It just went on and on. And you know what I would do every time they fired off a new insult? I’d just laugh.

That’s how you win against a bully. That’s how you really piss them off.

Laugh. Smile. Don’t give a damn what they think.

Still, I was trying different treatments to stop my hair from falling out completely. One of them was a steroid cream I’d rub on my head and eyebrows. Unfortunately, with that stuff my hair only grew back in patches. That looked even worse.

The other thing I tried, when I was in high school, were cortisone shots. The shots were supposed to stimulate hair growth by suppressing the immune system around my head and eyebrows, since that was what was causing the hair loss. And it worked … a little. I’d get a few patches of hair back on my head and eyebrows, but damn if it didn’t hurt like hell.

Every two weeks or so, I’d show up to the doctor’s office, and he would come in with a tray full of needles. And I’m telling you, these weren’t thin needles. The doctor would tilt my head one way, and then jab the needle into my skull 15 times. Then the other side.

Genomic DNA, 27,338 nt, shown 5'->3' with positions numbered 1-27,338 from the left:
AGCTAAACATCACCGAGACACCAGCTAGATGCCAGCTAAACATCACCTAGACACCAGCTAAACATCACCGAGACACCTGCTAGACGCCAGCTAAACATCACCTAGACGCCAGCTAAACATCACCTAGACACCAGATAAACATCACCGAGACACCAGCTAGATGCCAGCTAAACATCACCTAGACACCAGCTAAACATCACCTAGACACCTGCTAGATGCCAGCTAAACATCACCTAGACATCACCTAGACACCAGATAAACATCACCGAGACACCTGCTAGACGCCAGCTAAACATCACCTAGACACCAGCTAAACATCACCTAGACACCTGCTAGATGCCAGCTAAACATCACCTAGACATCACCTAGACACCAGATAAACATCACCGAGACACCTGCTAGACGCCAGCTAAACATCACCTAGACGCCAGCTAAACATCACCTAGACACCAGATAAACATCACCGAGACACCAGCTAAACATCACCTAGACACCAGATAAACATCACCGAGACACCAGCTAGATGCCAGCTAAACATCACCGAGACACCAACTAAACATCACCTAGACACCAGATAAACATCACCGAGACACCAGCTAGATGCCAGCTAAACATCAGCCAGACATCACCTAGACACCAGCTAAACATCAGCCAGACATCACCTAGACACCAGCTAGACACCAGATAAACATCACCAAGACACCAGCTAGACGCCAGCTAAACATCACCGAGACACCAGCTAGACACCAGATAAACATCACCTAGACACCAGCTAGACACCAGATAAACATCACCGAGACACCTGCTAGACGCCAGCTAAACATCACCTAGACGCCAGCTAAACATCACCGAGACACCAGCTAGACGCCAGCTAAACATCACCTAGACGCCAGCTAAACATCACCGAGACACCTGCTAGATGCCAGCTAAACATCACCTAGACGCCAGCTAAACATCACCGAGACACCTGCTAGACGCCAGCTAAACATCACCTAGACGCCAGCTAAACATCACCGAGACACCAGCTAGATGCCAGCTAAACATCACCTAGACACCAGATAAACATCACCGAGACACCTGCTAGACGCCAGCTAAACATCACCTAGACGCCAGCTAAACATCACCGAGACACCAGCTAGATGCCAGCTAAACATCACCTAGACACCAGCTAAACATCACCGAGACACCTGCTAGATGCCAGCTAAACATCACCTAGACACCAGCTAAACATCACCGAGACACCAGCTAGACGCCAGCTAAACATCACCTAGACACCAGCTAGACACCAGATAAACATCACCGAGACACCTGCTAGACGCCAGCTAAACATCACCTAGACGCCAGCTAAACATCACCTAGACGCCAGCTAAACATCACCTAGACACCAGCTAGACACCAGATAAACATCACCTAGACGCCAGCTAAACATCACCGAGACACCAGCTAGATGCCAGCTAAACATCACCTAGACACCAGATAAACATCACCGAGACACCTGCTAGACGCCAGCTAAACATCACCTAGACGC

Seriously, 15 times. Each side. Every two weeks. For all of high school.

This is the kind of pain that some kids with alopecia go through. Then they get to go to school and deal with another kind of pain.

When I got to Ohio State, my mom asked me if I wanted to continue the shots. By then, I was at peace with it. I was comfortable with who I was. My teammates at Ohio State didn’t care. My coaches didn’t care. So I just embraced the baldness, and all the comments that come along with it. And it’s been that way ever since.

I was bald when I was chasing my dreams, and I was bald when I was living ’em. Who cares?

That’s my message to people I meet with alopecia who really struggle with it, and who won’t go anywhere without a hat. I know how tough it is. But I look at it this way — if your hair magically grows back tomorrow, it’s not going to change who you are as a person, or what you’re capable of, or who loves you.

I was the bald kid in high school.

Then I was the bald kid at Ohio State.

Then I was the bald guy in the NFL.

Then I was standing in an elevator with James Harrison last Thanksgiving.

“… Bruh.”

I’ll never forget the look on his face.

I had some hair again. And I have no idea why. Like, this isn’t supposed to happen. I haven’t been doing the shots or the cream or anything for years. My hair just decided to grow back on its own, I guess.

And you know what? It didn’t change anything. I was amazed for like a day, but then I woke up the next morning, and I was still me, and I was like …

That Ezekiel Elliott, man. Damn.